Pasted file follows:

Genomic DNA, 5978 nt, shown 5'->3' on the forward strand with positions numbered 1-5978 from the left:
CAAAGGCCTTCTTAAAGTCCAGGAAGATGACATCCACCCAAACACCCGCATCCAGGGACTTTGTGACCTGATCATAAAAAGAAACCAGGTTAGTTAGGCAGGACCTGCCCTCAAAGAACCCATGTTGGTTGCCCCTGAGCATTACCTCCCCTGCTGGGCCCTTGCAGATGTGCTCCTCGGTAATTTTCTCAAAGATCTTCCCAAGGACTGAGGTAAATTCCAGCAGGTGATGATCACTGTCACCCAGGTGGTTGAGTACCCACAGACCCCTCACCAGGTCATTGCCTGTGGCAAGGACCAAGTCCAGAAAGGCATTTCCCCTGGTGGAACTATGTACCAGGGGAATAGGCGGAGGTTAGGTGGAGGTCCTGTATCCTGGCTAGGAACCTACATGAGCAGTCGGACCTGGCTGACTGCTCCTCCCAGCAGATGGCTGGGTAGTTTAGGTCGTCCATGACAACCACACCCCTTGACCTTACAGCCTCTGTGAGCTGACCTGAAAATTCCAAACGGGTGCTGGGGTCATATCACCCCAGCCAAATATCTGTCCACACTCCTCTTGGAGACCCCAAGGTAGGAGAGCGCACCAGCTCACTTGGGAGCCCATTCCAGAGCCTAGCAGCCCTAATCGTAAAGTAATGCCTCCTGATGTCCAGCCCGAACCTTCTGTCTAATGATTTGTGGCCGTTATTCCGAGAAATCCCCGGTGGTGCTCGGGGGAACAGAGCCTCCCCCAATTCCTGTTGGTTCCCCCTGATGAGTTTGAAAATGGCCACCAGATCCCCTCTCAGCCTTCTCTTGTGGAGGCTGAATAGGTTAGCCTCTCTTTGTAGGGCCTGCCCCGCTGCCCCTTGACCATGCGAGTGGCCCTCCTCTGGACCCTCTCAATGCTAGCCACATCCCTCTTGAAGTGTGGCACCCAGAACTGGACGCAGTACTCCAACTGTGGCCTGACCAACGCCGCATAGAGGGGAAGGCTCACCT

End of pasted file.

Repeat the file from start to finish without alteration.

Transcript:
Genomic DNA, 5978 nt, shown 5'->3' on the forward strand with positions numbered 1-5978 from the left:
CAAAGGCCTTCTTAAAGTCCAGGAAGATGACATCCACCCAAACACCCGCATCCAGGGACTTTGTGACCTGATCATAAAAAGAAACCAGGTTAGTTAGGCAGGACCTGCCCTCAAAGAACCCATGTTGGTTGCCCCTGAGCATTACCTCCCCTGCTGGGCCCTTGCAGATGTGCTCCTCGGTAATTTTCTCAAAGATCTTCCCAAGGACTGAGGTAAATTCCAGCAGGTGATGATCACTGTCACCCAGGTGGTTGAGTACCCACAGACCCCTCACCAGGTCATTGCCTGTGGCAAGGACCAAGTCCAGAAAGGCATTTCCCCTGGTGGAACTATGTACCAGGGGAATAGGCGGAGGTTAGGTGGAGGTCCTGTATCCTGGCTAGGAACCTACATGAGCAGTCGGACCTGGCTGACTGCTCCTCCCAGCAGATGGCTGGGTAGTTTAGGTCGTCCATGACAACCACACCCCTTGACCTTACAGCCTCTGTGAGCTGACCTGAAAATTCCAAACGGGTGCTGGGGTCATATCACCCCAGCCAAATATCTGTCCACACTCCTCTTGGAGACCCCAAGGTAGGAGAGCGCACCAGCTCACTTGGGAGCCCATTCCAGAGCCTAGCAGCCCTAATCGTAAAGTAATGCCTCCTGATGTCCAGCCCGAACCTTCTGTCTAATGATTTGTGGCCGTTATTCCGAGAAATCCCCGGTGGTGCTCGGGGGAACAGAGCCTCCCCCAATTCCTGTTGGTTCCCCCTGATGAGTTTGAAAATGGCCACCAGATCCCCTCTCAGCCTTCTCTTGTGGAGGCTGAATAGGTTAGCCTCTCTTTGTAGGGCCTGCCCCGCTGCCCCTTGACCATGCGAGTGGCCCTCCTCTGGACCCTCTCAATGCTAGCCACATCCCTCTTGAAGTGTGGCACCCAGAACTGGACGCAGTACTCCAACTGTGGCCTGACCAACGCCGCATAGAGGGGAAGGCTCACCT